The heavier bullet deal has to do with overall length. The 180-grain bullets and heavier are longer. To maintain proper length, they gotta stick farther back into the case of a .308--and you can't load as hot without getting too high a pressure.

For 150- and 165- grain bullets in today's 18" to 22" barrels, the .308 is easily the equal of the '06, and might in some cases do better. '06 handloads in a 24" or 26" barrel will have the advantage.

Art

Blain
August 30, 2003, 10:15 AM
5-10 round mags? Eh. Personally, I'd love to see an AR-10 in .30-06 that takes $3 surplus BAR 20 rounders...

You know you can have your M1 Garand converted to accept BAR magazines for around $250, do you not? It can also be converted to accept M14 mags for $200.

Nightcrawler
August 30, 2003, 10:26 AM
Who does the magazine conversions for the Garand? Fulton used to do M14 mag conversions for the M1, but I don't think they offer it anymore.

4v50 Gary
August 30, 2003, 12:44 PM
I'd love to have a Garand modified to take a BAR magazine. It's been a fantasy for years.

dude
August 30, 2003, 03:48 PM
Til your fantasy comes true you could always pick up the next best thing.........one of those .308 Italian Garands that takes M-14 mags, the BM-59 I think it is called.

Blain
August 30, 2003, 04:51 PM
Clayton, of West Texas Ordanance, does the work. You can check him out, here.

http://groups.msn.com/WestTexasOrdnance

Though the work is not listed on his site, he does do the work and even quoted those prices for me. The reason he does not list the work on his site is because of his reluctence to destroy the scaracer and scaracer M1 recievers on the market.

On converting an M1 receiver to M14 mags, it can be done. It's not that hard to do, it just takes time. I would rather not make the conversion, simply because the stocks of good Garand receivers are drying up and I don't want to contribute to it, but if you want a conversion built I can do it. Price for converting a Garand is $200 for a .308, and $350 for a 30-06.

Nightcrawler
August 30, 2003, 07:09 PM
Well, if you don't want to destroy an original Garand (an understandable attitutde), this seems like a good project for one of those newly made Springfield Armory M1s, or that IAI M1 clone, if it ever hits the market...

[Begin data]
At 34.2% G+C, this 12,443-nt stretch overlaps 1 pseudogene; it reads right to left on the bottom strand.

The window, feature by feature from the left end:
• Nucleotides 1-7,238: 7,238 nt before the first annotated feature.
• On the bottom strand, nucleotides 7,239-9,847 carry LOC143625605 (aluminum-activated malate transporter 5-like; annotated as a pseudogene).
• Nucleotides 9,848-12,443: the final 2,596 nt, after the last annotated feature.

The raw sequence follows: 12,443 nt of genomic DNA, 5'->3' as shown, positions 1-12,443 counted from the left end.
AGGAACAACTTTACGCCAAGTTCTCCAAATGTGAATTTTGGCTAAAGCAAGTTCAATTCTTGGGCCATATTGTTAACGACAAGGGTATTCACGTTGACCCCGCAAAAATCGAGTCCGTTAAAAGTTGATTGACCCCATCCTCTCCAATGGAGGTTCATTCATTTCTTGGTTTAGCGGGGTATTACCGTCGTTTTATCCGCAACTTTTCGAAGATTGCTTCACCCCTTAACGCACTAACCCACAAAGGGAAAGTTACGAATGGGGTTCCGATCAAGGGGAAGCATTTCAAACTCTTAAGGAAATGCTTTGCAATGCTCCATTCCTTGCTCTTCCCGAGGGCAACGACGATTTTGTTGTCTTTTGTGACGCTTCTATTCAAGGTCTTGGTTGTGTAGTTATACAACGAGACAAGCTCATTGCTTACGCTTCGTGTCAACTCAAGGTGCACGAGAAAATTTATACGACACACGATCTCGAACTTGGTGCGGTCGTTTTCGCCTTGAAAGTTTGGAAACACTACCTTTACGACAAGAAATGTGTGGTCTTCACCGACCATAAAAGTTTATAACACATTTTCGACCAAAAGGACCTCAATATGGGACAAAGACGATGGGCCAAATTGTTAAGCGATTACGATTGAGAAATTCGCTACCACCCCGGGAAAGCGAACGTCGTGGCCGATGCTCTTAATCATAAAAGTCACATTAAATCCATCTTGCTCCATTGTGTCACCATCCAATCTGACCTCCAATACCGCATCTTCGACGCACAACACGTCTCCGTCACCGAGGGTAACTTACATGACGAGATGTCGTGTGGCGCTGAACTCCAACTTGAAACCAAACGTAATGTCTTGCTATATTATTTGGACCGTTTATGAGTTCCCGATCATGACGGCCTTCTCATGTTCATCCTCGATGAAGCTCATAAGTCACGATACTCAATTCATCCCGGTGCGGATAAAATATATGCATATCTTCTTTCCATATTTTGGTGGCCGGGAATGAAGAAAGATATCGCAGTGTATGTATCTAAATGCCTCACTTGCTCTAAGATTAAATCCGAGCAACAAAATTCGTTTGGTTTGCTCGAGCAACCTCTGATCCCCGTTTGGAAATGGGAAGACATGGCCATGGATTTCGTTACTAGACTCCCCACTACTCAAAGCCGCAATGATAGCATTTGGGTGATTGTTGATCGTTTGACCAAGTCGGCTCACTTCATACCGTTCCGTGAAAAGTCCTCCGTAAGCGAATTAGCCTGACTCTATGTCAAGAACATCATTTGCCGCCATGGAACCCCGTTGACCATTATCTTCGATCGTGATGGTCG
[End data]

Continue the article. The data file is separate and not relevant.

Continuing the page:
Blain
August 31, 2003, 12:11 AM
Er.....NO! The entire point of converting the M1 Garand to accept mags is to have a legal forged reciever M14 type rifle!

Tamara
August 31, 2003, 12:19 AM
...which does what, exactly, that a Garand won't? :confused:

dude
August 31, 2003, 01:01 AM
shoot 12 more rounds before reloading

Nightcrawler
September 5, 2003, 02:29 PM
shoot 12 more rounds before reloading

That really doesn't seem worth the hassle of getting an M1 converted.

Okay, so in order to really appreciate the M1 and the advantage the .30-06 cartridges has, not only am I going to have to acquire an M1, I'm going to have to start handloading, too? And be good at it?

Yikes, this is getting complicated, LOL.

So this vented gas cylinder. Who makes it, how easy is it to install, and how easy is it to adjust? Adjustable gas systems don't bother me in the least, being a fan of the FAL and all.

Oh, and I heard someone say that the USGI M1 didn't have a chrome lined barrel. Is this true?

AZ Jeff
September 5, 2003, 03:18 PM
You do NOT have to handload to use an M1, but it WILL help you get the most out of the rifle. Allow me to explain:

Most commercial .30/06 ammo (Federal, Remington, etc.) is loaded a bit hot for the M1, in that the pressures at the GAS PORT on the M1, when using this ammo, will be higher than is desireable. Since the gas piston on an M1 is part of the operating rod, which is VERY long, it's possible that these types of loads can bend the rod in repeated use.

To solve this, most casual shooters focus on using nothing but surplus military ammo that approximates the U.S. military M2 ball round. Unfortunately, much of the surplus ammo available is not in real good shape from years of poor storage, or was made by contractors in 3rd world countries where quality control is not up to U.S. mil standards.

The ultimate solution, of course, lies in "rolling your own." It is very easy to duplicate the U.S. military ball round with several propellants and bullets.